Rapito is loosely based on Daniele Scalise’s book Il caso Mortara. La vera storia del bambino ebreo rapito dal Papa (The Mortara case. The true story of the Jewish child kidnapped by the Pope), as well as the publication of American historian David Kertzer Prigioniero del Papa Re (Prisoner of the Pope King).

The adaption of Edgardo Mortara’s story for the screen caught the interest of both Julian Schnabel and Steven Spielberg. The latter did not go through with the project because he couldn’t find the child-actor fit for the role of Edgardo. But the American filmmaker had even asked his screenwriter Tony Kushner to contact Mortara’s descendant: Elèna. Her paternal grandmother was Edgardo’s sister, Ernesta, who at the age of twelve witnessed the kidnapping of her little brother. Elèna took great dedication to divulge her great-uncle’s story, by publishing the book Writing for Justice in the United States, after learning with astonishment the news of the beatification of Pius IX. After seeing Bellocchio’s film she said: “It was very emotional to relive this story through the power of cinema. Bellocchio managed to enter the folds of the soul of the family and grasp the violence of what happened. The film focuses on the essence of an important moment in history, the Risorgimento, and the struggles for emancipation, not only of the Jews but of all the oppressed minorities in the mid-nineteenth century. I hope it can touch the public and enter the conscience of this country.

Kidnapped is a truly efficacious historiographic work penned by Marco Bellocchio with Susanna Nicchiarelli, who were helped by Alberto Melloni, the historian of Christianity who also consulted for Paolo Sorrentino’s series The Young Pope. Nineteenth-century Italy is recreated with finesse and brilliantly brought to life by the talented cast. The setting is further enhanced by the elegant pictorial cinematography of Francesco Di Giacomo and the enthralling music score by Fabio Massimo Capogrosso. The accurate minimalist realism of the scenery and costumes did not prevent Bellocchio to include a dreamlike dimension, with a stupendous scene where little Edgardo frees the crucified Christ. His act of childhood innocence shows how every dogma holds the mind hostage as it struggles for liberation.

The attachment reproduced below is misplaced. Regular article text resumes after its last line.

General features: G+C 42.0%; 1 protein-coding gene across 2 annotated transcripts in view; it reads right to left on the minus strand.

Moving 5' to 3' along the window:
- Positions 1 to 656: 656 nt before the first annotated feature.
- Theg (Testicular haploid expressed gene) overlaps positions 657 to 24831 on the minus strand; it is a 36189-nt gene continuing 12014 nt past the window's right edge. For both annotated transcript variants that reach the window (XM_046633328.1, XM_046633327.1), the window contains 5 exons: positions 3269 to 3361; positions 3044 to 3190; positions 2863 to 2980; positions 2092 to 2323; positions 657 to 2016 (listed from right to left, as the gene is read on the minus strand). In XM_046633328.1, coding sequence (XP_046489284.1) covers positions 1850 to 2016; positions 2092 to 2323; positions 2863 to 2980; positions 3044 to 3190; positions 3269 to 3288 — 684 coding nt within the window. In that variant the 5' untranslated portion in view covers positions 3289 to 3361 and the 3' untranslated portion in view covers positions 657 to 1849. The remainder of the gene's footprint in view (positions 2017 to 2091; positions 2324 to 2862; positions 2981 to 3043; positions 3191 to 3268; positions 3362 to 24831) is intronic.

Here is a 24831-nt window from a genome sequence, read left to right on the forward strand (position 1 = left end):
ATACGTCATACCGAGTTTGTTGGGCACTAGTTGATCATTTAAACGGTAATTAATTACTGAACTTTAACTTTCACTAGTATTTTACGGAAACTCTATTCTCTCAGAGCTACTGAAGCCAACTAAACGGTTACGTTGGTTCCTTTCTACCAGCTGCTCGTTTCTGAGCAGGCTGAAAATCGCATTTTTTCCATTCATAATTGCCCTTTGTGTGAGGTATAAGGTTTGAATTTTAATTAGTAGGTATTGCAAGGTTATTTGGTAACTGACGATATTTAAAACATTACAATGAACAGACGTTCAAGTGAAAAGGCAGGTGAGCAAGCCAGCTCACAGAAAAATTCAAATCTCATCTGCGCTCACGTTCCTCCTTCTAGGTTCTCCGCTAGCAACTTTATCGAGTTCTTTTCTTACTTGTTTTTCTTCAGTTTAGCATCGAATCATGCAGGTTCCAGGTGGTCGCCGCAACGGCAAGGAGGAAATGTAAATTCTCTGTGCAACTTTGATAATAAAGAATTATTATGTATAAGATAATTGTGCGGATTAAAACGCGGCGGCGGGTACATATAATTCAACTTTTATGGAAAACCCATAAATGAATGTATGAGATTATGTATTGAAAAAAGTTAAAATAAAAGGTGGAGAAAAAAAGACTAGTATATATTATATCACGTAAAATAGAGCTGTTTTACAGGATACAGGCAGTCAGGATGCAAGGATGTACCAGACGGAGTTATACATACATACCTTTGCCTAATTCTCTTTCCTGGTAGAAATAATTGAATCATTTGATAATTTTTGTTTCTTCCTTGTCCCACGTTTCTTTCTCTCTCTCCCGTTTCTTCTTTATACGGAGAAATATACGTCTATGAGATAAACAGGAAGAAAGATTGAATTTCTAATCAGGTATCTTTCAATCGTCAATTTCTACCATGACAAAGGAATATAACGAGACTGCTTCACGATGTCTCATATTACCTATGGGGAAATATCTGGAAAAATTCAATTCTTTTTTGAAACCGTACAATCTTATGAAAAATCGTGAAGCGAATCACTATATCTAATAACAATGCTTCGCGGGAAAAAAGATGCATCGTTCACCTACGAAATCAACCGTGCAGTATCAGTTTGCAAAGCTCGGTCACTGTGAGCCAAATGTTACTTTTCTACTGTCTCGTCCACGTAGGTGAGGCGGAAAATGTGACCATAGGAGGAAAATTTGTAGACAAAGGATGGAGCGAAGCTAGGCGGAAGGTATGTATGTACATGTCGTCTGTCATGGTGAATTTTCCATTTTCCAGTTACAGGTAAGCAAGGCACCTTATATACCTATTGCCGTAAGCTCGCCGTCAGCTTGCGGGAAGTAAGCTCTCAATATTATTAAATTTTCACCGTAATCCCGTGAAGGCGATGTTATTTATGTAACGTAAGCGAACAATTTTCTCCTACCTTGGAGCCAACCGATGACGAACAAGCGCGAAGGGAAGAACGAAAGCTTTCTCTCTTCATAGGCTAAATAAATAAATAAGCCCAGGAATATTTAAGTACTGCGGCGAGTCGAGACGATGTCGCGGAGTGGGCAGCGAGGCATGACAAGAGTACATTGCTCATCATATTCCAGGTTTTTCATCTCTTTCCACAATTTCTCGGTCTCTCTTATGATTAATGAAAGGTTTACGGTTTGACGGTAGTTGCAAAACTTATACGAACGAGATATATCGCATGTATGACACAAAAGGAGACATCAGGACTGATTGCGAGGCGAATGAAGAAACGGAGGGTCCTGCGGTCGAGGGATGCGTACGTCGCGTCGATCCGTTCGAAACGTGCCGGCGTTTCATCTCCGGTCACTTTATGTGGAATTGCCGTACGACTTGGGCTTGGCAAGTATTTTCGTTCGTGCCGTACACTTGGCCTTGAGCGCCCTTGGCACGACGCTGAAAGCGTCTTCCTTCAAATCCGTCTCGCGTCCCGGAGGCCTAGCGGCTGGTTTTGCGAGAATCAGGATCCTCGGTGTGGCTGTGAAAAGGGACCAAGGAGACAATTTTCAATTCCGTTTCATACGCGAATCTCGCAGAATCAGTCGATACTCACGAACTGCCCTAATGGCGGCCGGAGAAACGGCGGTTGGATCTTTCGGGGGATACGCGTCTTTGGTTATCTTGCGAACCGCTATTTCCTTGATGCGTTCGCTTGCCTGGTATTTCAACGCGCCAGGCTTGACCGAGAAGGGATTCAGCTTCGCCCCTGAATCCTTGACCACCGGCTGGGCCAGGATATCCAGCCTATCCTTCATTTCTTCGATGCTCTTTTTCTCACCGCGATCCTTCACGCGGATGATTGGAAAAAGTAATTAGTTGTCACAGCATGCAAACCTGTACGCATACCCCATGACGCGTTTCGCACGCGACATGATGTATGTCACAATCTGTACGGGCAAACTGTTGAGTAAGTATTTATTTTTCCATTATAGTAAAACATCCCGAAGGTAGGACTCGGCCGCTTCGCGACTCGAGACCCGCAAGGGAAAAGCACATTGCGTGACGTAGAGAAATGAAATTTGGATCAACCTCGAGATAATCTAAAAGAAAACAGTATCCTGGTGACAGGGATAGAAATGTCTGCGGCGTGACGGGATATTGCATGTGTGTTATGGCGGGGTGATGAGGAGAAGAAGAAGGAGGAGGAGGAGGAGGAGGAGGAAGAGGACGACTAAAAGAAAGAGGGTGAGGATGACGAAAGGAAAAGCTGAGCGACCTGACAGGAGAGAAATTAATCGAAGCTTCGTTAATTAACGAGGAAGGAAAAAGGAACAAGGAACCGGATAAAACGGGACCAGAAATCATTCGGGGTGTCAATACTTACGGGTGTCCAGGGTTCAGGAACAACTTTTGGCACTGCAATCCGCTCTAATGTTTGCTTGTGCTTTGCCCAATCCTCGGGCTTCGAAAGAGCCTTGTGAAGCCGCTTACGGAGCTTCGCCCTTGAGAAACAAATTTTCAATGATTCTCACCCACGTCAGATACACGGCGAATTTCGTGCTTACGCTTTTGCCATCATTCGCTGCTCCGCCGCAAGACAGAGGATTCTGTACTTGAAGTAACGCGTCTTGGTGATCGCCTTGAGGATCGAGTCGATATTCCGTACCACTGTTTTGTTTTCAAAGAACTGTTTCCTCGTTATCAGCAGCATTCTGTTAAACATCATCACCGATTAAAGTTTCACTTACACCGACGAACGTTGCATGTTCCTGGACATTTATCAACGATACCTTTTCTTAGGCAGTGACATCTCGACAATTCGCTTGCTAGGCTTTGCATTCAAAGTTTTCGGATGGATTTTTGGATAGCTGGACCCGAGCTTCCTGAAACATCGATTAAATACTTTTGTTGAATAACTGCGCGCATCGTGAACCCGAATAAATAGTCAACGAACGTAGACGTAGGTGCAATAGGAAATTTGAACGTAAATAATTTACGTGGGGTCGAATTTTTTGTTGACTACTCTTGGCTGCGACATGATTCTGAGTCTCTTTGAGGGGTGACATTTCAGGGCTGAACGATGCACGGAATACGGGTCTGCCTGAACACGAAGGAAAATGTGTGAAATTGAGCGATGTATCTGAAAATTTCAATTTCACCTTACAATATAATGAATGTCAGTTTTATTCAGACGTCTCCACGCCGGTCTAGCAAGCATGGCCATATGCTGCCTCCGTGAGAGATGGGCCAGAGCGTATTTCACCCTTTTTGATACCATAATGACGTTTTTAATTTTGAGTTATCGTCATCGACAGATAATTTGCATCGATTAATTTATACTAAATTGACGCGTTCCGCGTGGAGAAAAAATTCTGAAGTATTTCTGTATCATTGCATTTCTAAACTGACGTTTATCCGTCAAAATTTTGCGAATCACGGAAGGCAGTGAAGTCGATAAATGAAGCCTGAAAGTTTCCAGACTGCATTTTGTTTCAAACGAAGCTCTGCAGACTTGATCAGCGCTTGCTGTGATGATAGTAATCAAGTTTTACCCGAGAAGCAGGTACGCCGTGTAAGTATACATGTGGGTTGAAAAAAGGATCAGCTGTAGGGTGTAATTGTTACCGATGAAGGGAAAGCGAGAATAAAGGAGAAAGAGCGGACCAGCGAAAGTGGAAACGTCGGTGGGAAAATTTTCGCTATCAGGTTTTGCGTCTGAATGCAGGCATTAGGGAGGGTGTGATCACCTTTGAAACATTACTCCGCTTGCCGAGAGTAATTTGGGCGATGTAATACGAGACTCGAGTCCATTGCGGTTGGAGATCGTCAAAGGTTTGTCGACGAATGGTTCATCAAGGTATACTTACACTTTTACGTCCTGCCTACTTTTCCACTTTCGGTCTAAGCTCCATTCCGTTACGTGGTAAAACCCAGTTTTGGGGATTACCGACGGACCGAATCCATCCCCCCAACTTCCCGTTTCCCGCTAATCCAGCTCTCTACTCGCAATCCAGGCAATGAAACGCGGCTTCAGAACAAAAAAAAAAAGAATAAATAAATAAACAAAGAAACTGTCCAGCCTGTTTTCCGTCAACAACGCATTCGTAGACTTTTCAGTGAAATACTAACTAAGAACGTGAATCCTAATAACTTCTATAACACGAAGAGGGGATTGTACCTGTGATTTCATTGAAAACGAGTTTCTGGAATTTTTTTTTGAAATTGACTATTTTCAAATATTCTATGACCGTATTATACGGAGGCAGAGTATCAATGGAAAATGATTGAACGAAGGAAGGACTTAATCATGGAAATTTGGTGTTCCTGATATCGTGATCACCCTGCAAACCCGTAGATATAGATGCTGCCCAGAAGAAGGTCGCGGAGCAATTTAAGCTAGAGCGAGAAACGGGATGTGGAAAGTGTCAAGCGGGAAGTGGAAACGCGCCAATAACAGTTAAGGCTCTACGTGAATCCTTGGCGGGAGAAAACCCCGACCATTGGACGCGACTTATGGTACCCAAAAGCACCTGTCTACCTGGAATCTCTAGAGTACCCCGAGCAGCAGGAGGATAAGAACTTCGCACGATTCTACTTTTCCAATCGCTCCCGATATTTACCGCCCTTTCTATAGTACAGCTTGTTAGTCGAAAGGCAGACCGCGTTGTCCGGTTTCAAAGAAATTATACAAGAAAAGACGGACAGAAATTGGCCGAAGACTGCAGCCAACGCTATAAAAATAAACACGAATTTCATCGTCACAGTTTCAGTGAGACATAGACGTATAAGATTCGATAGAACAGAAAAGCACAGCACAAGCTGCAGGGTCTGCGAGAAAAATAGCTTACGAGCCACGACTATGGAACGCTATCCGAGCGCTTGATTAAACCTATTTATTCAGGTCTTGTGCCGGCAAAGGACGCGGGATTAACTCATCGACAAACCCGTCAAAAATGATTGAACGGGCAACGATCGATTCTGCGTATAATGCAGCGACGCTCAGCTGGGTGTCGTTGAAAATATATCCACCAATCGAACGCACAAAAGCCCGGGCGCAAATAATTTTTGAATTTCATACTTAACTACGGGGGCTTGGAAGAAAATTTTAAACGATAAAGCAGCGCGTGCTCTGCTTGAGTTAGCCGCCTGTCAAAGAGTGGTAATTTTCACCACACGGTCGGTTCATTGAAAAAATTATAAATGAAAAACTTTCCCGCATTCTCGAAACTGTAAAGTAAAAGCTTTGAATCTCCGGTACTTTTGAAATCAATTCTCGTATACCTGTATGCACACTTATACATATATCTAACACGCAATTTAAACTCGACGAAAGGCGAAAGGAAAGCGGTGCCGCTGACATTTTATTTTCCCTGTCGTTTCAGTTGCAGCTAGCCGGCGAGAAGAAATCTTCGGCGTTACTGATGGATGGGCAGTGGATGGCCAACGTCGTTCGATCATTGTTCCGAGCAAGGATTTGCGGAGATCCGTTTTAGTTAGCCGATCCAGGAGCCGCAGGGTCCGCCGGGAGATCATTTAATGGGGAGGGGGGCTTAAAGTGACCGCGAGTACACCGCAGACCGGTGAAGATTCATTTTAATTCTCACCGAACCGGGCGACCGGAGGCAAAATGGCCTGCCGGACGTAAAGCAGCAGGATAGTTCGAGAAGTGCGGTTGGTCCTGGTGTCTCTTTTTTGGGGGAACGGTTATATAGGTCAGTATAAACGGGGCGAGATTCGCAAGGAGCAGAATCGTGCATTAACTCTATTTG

The Italian filmmaker explained that his film had no political intent and was shown to both Catholic priests and members of the Jewish community, who were equally moved by it. He even wrote to Pope Francis to show him Rapito and is waiting to hear back from him. Once again, Marco Bellocchio’s cinema has the quality of being current, no matter what epoch he represents on the silver screen, because he leaves his spectators the utter freedom to ponder upon the topics he explores.

The theme of kidnapping seems to be recurring in Bellocchio’s filmography, since he described the abduction of the leader of the Christian Democrats Aldo Moro, in both Good Morning, Night and Exterior Night. Just like in those works, Kidnapped shows to what extent ideological fanaticism can lead to. In the case of Edgardo Mortara it is epitomised by the Latin, religious phrase that was initially the potential title of the film: ‘Non possumus’, meaning ‘We cannot’, i.e. the absolute moral determination to obey the Catholic Faith. You cannot question it. In fact, when Pius IX asks the Jewish children converted by force to define a dogma the only one capable of answering is Edgardo, who says: “It is a truth of faith that cannot be discussed.” He seems to follow the advice of his friend who, torn from the Ghetto, told him “to be smart” and let their teachers believe they accepted the conversion. At that stage young Edgardo is unable to foresee the long-term consequences of brainwashing. His story demonstrates how deeply anti-Judaism dug into his soul, to the point of transforming him into an agent of conversion, since he tried (and failed) to bestow the endured proselytism to his mother on her deathbed.